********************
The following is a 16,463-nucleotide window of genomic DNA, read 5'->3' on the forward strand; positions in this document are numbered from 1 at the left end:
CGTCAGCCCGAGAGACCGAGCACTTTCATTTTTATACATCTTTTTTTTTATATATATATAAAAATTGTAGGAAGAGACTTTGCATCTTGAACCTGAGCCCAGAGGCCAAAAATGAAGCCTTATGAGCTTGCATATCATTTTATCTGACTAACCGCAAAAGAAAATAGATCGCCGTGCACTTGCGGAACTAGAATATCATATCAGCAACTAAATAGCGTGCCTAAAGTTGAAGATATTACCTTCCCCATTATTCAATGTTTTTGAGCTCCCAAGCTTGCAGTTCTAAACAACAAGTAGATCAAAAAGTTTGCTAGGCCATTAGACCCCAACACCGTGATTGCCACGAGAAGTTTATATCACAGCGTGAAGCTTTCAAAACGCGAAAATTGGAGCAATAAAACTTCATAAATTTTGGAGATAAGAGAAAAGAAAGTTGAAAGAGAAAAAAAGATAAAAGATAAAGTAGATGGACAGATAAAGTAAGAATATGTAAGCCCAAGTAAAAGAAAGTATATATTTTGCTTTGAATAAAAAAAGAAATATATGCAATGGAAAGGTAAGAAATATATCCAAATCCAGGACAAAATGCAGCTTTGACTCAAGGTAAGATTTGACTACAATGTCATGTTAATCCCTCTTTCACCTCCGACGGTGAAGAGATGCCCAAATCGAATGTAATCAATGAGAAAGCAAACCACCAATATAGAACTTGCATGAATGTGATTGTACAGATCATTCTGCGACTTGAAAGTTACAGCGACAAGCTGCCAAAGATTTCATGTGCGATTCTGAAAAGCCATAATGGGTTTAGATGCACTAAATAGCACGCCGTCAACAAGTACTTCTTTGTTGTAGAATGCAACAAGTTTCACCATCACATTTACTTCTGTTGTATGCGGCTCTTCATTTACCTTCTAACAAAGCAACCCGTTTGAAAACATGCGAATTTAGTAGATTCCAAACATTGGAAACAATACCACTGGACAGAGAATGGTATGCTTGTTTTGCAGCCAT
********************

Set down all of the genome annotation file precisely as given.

The following is a 16,463-nucleotide window of genomic DNA, read 5'->3' on the forward strand; positions in this document are numbered from 1 at the left end:
CGTCAGCCCGAGAGACCGAGCACTTTCATTTTTATACATCTTTTTTTTTATATATATATAAAAATTGTAGGAAGAGACTTTGCATCTTGAACCTGAGCCCAGAGGCCAAAAATGAAGCCTTATGAGCTTGCATATCATTTTATCTGACTAACCGCAAAAGAAAATAGATCGCCGTGCACTTGCGGAACTAGAATATCATATCAGCAACTAAATAGCGTGCCTAAAGTTGAAGATATTACCTTCCCCATTATTCAATGTTTTTGAGCTCCCAAGCTTGCAGTTCTAAACAACAAGTAGATCAAAAAGTTTGCTAGGCCATTAGACCCCAACACCGTGATTGCCACGAGAAGTTTATATCACAGCGTGAAGCTTTCAAAACGCGAAAATTGGAGCAATAAAACTTCATAAATTTTGGAGATAAGAGAAAAGAAAGTTGAAAGAGAAAAAAAGATAAAAGATAAAGTAGATGGACAGATAAAGTAAGAATATGTAAGCCCAAGTAAAAGAAAGTATATATTTTGCTTTGAATAAAAAAAGAAATATATGCAATGGAAAGGTAAGAAATATATCCAAATCCAGGACAAAATGCAGCTTTGACTCAAGGTAAGATTTGACTACAATGTCATGTTAATCCCTCTTTCACCTCCGACGGTGAAGAGATGCCCAAATCGAATGTAATCAATGAGAAAGCAAACCACCAATATAGAACTTGCATGAATGTGATTGTACAGATCATTCTGCGACTTGAAAGTTACAGCGACAAGCTGCCAAAGATTTCATGTGCGATTCTGAAAAGCCATAATGGGTTTAGATGCACTAAATAGCACGCCGTCAACAAGTACTTCTTTGTTGTAGAATGCAACAAGTTTCACCATCACATTTACTTCTGTTGTATGCGGCTCTTCATTTACCTTCTAACAAAGCAACCCGTTTGAAAACATGCGAATTTAGTAGATTCCAAACATTGGAAACAATACCACTGGACAGAGAATGGTATGCTTGTTTTGCAGCCAT